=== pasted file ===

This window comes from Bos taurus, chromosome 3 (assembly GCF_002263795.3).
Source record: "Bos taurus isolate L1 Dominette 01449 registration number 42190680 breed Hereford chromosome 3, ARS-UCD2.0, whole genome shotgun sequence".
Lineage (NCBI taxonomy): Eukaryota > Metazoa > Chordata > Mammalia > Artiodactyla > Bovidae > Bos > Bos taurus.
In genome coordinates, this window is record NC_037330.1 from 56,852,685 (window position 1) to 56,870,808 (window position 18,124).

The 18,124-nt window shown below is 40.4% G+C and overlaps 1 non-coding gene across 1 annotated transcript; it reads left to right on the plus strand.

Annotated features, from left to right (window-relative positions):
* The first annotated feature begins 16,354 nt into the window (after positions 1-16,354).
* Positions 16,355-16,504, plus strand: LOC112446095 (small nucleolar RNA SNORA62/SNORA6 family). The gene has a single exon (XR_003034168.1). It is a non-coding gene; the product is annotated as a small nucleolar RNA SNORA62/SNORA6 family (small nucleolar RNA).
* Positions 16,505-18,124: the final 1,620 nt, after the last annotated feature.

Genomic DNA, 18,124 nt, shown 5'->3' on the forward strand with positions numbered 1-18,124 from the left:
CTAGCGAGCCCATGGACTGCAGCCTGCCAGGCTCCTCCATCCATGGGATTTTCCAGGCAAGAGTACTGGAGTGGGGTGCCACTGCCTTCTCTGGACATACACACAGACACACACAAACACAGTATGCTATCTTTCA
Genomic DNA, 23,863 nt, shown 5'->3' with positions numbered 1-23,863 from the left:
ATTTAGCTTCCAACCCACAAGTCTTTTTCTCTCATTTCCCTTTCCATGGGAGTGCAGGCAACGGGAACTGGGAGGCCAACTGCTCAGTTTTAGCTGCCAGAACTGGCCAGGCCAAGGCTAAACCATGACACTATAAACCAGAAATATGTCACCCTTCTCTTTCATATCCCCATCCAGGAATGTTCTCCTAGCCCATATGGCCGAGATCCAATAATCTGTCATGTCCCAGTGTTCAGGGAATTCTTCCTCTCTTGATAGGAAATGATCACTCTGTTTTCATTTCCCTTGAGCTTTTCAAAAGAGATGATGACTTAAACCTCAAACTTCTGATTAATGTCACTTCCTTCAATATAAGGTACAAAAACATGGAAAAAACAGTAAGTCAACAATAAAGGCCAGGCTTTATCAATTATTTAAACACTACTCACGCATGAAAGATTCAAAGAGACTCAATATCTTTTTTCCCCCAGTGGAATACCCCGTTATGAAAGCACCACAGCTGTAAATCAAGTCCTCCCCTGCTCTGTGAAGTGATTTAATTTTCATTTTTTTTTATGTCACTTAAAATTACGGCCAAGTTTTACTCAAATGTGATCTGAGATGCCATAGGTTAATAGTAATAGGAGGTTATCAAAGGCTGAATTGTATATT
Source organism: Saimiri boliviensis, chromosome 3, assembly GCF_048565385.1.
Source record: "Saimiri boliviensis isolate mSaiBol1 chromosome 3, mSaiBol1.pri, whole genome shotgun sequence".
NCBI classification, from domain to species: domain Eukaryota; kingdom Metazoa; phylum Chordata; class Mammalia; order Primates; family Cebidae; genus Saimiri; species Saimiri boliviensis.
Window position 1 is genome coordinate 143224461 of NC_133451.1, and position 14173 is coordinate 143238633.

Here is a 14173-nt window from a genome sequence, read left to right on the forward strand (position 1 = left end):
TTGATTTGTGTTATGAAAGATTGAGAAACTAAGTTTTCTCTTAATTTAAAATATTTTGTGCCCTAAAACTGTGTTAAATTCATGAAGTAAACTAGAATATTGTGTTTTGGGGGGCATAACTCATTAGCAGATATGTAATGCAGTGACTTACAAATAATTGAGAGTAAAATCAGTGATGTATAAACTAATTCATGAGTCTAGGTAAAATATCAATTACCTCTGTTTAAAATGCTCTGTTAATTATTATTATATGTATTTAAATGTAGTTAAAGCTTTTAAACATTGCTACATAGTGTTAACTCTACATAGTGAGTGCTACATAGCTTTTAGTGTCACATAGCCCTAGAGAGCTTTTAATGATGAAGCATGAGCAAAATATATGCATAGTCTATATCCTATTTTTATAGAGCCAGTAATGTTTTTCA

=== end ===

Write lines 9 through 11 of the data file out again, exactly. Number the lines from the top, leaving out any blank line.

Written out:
* Positions 16,505-18,124: the final 1,620 nt, after the last annotated feature.

Genomic DNA, 18,124 nt, shown 5'->3' on the forward strand with positions numbered 1-18,124 from the left:
CTAGCGAGCCCATGGACTGCAGCCTGCCAGGCTCCTCCATCCATGGGATTTTCCAGGCAAGAGTACTGGAGTGGGGTGCCACTGCCTTCTCTGGACATACACACAGACACACACAAACACAGTATGCTATCTTTCA